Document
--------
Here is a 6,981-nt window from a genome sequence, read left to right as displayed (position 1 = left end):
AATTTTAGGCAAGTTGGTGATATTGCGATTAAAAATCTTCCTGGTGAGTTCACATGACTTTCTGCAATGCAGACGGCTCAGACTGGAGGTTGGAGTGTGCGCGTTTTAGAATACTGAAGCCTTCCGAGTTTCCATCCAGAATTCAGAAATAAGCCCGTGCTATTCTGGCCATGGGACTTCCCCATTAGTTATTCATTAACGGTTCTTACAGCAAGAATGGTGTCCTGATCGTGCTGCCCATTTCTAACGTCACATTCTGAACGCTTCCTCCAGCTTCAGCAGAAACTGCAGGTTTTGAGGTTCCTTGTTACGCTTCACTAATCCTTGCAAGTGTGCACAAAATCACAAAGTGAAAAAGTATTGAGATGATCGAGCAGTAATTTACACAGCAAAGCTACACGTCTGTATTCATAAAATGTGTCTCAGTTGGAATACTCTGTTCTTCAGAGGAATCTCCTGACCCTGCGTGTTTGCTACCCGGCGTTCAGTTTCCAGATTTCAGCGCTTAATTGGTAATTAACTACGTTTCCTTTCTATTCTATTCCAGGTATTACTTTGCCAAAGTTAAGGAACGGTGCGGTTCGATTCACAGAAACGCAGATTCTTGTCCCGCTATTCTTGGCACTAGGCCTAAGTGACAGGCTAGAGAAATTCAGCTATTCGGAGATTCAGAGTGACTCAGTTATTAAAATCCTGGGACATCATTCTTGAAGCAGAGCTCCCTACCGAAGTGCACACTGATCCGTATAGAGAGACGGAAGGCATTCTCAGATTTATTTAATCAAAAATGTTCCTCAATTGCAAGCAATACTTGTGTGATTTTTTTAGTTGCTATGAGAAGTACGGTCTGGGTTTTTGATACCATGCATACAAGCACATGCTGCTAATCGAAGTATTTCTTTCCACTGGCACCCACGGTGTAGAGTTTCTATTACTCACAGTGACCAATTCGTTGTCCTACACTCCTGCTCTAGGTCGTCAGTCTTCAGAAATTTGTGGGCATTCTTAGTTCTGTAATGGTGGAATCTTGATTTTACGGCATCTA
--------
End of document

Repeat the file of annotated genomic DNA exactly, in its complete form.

Here is a 6,981-nt window from a genome sequence, read left to right as displayed (position 1 = left end):
AATTTTAGGCAAGTTGGTGATATTGCGATTAAAAATCTTCCTGGTGAGTTCACATGACTTTCTGCAATGCAGACGGCTCAGACTGGAGGTTGGAGTGTGCGCGTTTTAGAATACTGAAGCCTTCCGAGTTTCCATCCAGAATTCAGAAATAAGCCCGTGCTATTCTGGCCATGGGACTTCCCCATTAGTTATTCATTAACGGTTCTTACAGCAAGAATGGTGTCCTGATCGTGCTGCCCATTTCTAACGTCACATTCTGAACGCTTCCTCCAGCTTCAGCAGAAACTGCAGGTTTTGAGGTTCCTTGTTACGCTTCACTAATCCTTGCAAGTGTGCACAAAATCACAAAGTGAAAAAGTATTGAGATGATCGAGCAGTAATTTACACAGCAAAGCTACACGTCTGTATTCATAAAATGTGTCTCAGTTGGAATACTCTGTTCTTCAGAGGAATCTCCTGACCCTGCGTGTTTGCTACCCGGCGTTCAGTTTCCAGATTTCAGCGCTTAATTGGTAATTAACTACGTTTCCTTTCTATTCTATTCCAGGTATTACTTTGCCAAAGTTAAGGAACGGTGCGGTTCGATTCACAGAAACGCAGATTCTTGTCCCGCTATTCTTGGCACTAGGCCTAAGTGACAGGCTAGAGAAATTCAGCTATTCGGAGATTCAGAGTGACTCAGTTATTAAAATCCTGGGACATCATTCTTGAAGCAGAGCTCCCTACCGAAGTGCACACTGATCCGTATAGAGAGACGGAAGGCATTCTCAGATTTATTTAATCAAAAATGTTCCTCAATTGCAAGCAATACTTGTGTGATTTTTTTAGTTGCTATGAGAAGTACGGTCTGGGTTTTTGATACCATGCATACAAGCACATGCTGCTAATCGAAGTATTTCTTTCCACTGGCACCCACGGTGTAGAGTTTCTATTACTCACAGTGACCAATTCGTTGTCCTACACTCCTGCTCTAGGTCGTCAGTCTTCAGAAATTTGTGGGCATTCTTAGTTCTGTAATGGTGGAATCTTGATTTTACGGCATCTA